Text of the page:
Most helpful critical review
37 of 39 people found the following review helpful
Not completely problem-free out of box and toner fixing problems.
on December 12, 2012
I've had a HL-5250DN since 2006, and it has been a great printer with hardly any problems and still going strong. Out of the box, the HL-5250DN was almost perfect in features and performance with less than 10 paper jams in the course of six years of use.
So I expected the same problem-free printer out of the box with the HL-6180DW, but there were a few snags.
First, I read another review saying this product does not dim the lights. Since the 5250DN did, I was hoping the 6180DW would be different. However, in my house, when the printer starts up, the lights in two rooms dim a bit. Apparently, this is enough to trip circuit breakers in some houses. My concern is how it affects other devices. With the 5250DN, one modem gave out in my house, but I can't tell for sure whether the 5250DN had anything to do with it. Still, I wish the lights wouldn't dim so harshly. I'd be willing to have the machine start up a bit more slowly in exchange for less dimming.
Second, I got the 6180DW over the 5470DW specifically for the super high yield 12,000 page TN780 toner option. I read one review saying that particular toner spews particles everywhere at around 7000 pages. Will be keeping my eye out on whether this is to be expected for the TN780. If there are problems with the TN780, this will cloud my 6180DW experience since the extra cost to get this printer over the 5470DW will no longer be justified.
Third, there is no simple way to switch from ethernet to wireless and vice versa. The printer actually has a software setting that allows switching from one mode to another, but it doesn't work. I currently have wireless, but if I want ethernet, I have to uninstall the driver and reinstall the driver by connecting via USB. This isn't a huge problem, but why not allow simple switching by a software setting, or even dual simultaneous mode since there is no hardware limitation on such settings?
Fourth, this is the reason why I returned the first 6180DW. Every once in a while, the printed paper would have specks and hollowed out areas. It turns out this is because not enough heat from the fuser was being applied to it to have the toner stick permanently to the paper, so the ink was smudging on the paper. Because I didn't have such problems with the HL-5250DN, I thought this was a defect with the HL-6180DW since the papers that worked just fine with the 5250DN should work with the newer model. Fortunately, after some research, there was a setting via the driver software that allows you to turn the heat setting higher so that the ink doesn't smudge. But it comes at a trade-off where the paper is more likely to curl. Likely, Brother wanted a setting that had less curling by default because of so many complaints of paper curling. However, the smudge was an issue on both typical 20lb and 22lb paper, so I find that the 6180DW's default setting is not optimal. I'd rather have the paper curl slightly than to have ink that easily smudges on the paper.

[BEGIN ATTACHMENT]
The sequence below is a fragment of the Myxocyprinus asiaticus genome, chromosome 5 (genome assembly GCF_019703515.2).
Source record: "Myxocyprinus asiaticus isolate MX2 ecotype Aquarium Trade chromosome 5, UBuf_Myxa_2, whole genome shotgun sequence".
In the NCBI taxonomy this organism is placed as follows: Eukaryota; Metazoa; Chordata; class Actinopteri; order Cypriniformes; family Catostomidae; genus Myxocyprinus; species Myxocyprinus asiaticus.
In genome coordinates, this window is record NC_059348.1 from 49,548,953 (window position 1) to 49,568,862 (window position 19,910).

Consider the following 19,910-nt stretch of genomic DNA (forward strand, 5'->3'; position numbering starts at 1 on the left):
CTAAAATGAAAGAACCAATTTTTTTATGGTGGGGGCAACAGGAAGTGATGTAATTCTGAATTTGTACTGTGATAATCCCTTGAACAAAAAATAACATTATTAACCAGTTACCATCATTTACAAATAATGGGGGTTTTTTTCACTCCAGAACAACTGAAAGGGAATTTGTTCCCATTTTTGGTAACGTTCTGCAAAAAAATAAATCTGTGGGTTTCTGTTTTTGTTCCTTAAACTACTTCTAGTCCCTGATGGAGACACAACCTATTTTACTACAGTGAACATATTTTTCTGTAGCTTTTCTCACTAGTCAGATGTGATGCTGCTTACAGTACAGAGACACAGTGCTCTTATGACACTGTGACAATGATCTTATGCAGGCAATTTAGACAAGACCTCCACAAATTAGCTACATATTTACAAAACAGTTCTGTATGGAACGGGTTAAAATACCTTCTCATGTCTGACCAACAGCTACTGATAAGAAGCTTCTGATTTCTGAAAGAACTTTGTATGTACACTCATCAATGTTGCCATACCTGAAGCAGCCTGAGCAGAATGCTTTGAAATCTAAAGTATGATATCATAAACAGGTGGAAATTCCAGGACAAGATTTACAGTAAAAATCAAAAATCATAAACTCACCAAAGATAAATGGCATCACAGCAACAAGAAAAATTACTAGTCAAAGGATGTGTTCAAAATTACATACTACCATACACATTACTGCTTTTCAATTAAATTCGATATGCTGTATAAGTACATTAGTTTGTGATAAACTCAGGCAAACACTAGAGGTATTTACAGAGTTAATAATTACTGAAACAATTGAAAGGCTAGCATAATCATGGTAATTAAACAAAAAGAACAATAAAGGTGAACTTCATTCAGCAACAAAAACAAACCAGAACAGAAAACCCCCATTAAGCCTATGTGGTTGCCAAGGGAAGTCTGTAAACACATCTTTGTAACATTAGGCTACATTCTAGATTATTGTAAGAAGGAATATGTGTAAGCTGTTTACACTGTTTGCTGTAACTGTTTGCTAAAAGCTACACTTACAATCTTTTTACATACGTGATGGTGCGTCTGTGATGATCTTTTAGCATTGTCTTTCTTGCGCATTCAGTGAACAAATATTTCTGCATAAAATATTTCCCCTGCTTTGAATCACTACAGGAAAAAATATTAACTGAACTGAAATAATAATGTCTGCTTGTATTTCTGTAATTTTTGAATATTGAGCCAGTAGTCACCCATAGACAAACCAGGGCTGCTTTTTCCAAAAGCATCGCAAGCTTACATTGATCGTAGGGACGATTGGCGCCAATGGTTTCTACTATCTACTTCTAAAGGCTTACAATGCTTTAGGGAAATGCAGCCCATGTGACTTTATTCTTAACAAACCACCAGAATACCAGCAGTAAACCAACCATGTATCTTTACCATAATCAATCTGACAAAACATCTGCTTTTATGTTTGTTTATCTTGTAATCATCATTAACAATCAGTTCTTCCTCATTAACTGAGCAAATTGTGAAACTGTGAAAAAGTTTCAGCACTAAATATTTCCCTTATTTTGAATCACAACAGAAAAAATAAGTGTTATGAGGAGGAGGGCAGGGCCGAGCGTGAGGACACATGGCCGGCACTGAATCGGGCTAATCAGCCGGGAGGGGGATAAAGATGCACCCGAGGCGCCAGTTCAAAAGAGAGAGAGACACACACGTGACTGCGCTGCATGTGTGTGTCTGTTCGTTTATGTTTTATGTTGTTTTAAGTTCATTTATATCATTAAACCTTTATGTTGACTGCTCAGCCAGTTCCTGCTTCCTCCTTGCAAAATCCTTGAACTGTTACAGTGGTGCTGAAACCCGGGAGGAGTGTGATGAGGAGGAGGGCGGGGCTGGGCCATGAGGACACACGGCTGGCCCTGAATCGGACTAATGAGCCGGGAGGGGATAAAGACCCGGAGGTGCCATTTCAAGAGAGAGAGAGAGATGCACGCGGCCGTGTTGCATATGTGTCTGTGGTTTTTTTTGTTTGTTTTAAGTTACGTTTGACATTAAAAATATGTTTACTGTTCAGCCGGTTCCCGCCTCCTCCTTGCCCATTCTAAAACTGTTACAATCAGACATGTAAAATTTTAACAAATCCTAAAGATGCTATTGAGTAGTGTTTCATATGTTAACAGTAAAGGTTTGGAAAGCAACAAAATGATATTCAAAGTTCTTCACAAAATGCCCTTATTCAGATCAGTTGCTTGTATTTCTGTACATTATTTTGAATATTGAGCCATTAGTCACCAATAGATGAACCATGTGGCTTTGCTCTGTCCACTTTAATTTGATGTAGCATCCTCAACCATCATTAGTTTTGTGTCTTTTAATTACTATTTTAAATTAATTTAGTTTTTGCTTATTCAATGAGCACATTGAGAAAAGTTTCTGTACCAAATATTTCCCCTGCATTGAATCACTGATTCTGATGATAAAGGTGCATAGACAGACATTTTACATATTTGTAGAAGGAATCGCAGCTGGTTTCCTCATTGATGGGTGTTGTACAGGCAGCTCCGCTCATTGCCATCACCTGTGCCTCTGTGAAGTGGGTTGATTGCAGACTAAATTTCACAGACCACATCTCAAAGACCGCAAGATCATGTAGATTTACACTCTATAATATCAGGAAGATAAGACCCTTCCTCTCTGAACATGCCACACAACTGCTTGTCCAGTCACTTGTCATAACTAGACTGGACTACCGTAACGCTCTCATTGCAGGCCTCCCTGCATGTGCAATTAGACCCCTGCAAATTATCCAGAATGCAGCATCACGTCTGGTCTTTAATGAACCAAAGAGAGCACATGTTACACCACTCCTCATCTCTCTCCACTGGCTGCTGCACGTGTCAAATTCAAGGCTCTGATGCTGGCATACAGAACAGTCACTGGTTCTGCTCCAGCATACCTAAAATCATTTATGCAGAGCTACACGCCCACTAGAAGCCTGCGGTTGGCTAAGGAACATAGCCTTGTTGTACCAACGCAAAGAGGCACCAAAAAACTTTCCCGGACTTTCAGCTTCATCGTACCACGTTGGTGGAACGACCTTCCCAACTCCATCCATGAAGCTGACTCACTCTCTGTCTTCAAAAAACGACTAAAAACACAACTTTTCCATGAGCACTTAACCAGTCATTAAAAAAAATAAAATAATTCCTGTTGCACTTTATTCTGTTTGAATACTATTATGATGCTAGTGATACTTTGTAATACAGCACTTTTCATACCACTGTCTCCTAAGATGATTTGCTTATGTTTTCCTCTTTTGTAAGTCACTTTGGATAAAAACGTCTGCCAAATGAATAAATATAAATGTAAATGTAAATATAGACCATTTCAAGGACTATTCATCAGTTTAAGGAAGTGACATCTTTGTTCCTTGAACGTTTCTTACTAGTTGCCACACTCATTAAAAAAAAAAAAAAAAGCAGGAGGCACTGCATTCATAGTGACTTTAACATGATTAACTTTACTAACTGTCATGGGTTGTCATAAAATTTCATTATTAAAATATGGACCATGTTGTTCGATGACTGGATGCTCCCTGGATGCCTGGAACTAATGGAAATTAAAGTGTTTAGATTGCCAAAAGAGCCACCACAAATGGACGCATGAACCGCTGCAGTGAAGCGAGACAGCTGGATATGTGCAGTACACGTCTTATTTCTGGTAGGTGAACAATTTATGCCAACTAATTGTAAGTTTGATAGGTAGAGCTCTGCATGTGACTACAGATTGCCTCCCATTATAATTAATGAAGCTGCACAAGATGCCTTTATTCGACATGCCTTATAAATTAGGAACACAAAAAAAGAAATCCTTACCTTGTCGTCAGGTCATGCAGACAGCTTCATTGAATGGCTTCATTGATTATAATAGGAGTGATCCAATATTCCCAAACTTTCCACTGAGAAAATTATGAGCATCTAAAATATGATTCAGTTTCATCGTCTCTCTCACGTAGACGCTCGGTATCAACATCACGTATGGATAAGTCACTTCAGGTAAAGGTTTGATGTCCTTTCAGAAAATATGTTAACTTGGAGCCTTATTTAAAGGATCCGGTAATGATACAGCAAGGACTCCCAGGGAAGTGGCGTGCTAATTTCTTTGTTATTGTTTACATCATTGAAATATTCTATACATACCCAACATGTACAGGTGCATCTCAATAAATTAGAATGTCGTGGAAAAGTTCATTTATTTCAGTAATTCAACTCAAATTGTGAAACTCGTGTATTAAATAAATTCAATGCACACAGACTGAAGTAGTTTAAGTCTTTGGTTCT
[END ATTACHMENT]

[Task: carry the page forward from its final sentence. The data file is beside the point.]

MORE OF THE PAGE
Those are the snags. With the smudging issue out of the way, I'm satisfied with the product considering its features and price. The envelope printing is much better than the 5250DN. The 500 paper tray capacity allows me to put a full ream of paper in there, and if the TN780 is decently priced and works well, then for about the price of the HL-5250DN when it first came out, I have a printer that has more features and requires less maintenance. I'm hoping that the negative review on the TN780 about toner ink spewing out is an isolated defect rather than some design defect either in the printer or the toner.
The printer still has some toner fixing issues. I hadn't been using the printer for a few weeks. When I started it back up, the first page had smudges on it, and when I scratch the ink with my fingernails, the ink smudges. I had already had it on "Improve Toner Fixing" setting, so it looks like in some situations, the HL-6180DW has an ink smudge problem that the HL-5250DN never had. For this reason, I need to downgrade the stars to 3. It seems like once the printer heats up and gets a few pages going, then the smudge problem disappears, but where it starts cold, it smudges unpredictably. Many people probably use this for their business, and in those situations where the printer gets used very frequently, you may never notice it.
I have already done one exchange for this product, so I've seen this problem occur on 2 separate HL-6180DW machines.